Odd as it might sound, you have a dominant eye. And if your left eye is dominant, but your right hand is also dominant, then you’re cross-dominant.
There isn’t anything wrong with cross-dominance whatsoever, but it can make shooting more difficult. You can quickly develop bad shooting habits if you don’t know how to compensate for your cross-dominance.
After giving a brief look at how to test for cross-dominance (just in case you’re wondering if that’s why your aim is off), we’ll take a look at how to overcome it as a shooting obstacle.
Am I Cross-Dominant?
An easy way to tell is to look at whether your shots are consistently landing high and to the left or right of where you’re aiming.
On the other hand, that can also be due to any number of other issues.
Here’s how to identify your dominant eye:
- Make a triangle with your index fingers and thumbs
- Looking through your triangle, focus on an object about 15 feet away
- Close each eye alternatively
You’ll notice that when one eye is closed, the object seems to “jump” to the side. After switching eyes, the object remains in the center of your triangle.
This eye – the one that sees the object properly – is your dominant eye.
1. Cover Your Dominant Eye
This tip works equally well for shooting with a long-barrel firearm, like a rifle or shotgun, and with a handgun.
The idea is simple: by covering your dominant eye while shooting, you force yourself to use your non-dominant eye together with your dominant hand.
You can use an eye patch, or smear some chapstick across the corresponding lens of your shooting goggles.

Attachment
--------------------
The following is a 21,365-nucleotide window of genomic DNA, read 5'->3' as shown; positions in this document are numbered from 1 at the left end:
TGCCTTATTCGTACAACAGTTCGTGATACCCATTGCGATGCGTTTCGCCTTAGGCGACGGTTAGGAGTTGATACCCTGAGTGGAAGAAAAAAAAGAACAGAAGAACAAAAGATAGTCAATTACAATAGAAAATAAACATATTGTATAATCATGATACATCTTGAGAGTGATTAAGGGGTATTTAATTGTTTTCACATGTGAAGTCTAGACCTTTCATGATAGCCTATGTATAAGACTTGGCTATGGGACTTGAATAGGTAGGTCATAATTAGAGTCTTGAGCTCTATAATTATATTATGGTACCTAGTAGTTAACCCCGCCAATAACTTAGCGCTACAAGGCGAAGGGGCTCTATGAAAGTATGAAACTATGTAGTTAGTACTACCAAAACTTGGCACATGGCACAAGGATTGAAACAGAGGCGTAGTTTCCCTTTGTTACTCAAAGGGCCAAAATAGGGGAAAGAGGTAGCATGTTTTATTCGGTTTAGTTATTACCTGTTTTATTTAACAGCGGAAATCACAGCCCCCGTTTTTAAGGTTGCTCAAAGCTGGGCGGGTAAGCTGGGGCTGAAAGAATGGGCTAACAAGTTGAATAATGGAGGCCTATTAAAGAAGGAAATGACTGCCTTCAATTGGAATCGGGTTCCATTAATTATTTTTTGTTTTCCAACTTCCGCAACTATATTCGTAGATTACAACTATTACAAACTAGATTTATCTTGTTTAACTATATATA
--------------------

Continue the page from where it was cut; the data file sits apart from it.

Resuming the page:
Of course, the obvious issue with this method is you limit your field of vision.
2. Use a Holographic Optic
If you’re shooting with a long-barrel firearm, it’s worth considering the investment of a holographic optic. This will help you focus on your target better.
Granted, they aren’t as great as magnified optics are, so you might find your shooting is affected in other ways. Still, it will certainly help you compensate for your cross-dominance.
3. Use Your Non-Dominant Hand
Rifles and shotguns are more forgiving than handguns when it comes to switching hands, and using your non-dominant hand is a straightforward solution to cross-dominant shooting.
Don’t be fooled, though: this will still take some practice to get right.
That doesn’t mean it’s impossible to switch to your non-dominant hand if you use a handgun. It’s easier to make the transition if you’re a new shooter.
However, even more experienced shooters will benefit from learning how to be ambidextrous with their firearms.
4. Tilt Your Head
Sometimes, the simplest solution is the best one.
Tilting your head to the side until your dominant eye comes in line with your sights is easily one of the simplest options. You’ll probably look a bit odd to anyone watching, but your aim will improve.
I am left eye dominant and right-hand dominant. I’ve used it to a tactical advantage. Over time, I’ve trained myself to shoot rifles and shotguns left-handed. Here’s why it became a tactical advantage —
My dominant hand was doing everything necessary for bringing the weapon to bear … racking the slide, working the bolt, changing magazines, tracking targets,etc. The only thng my non-dominant hand was doing id working the trigger. If,for whatever reason, I needed my sidearm, it was on the right side of my belt, ready to be brought into action simply by drawing it with my dominant hand while my non-dominant hand still had a hold of the grip of the long gun.
Again … cross-dominant proved to have its tactical advantage.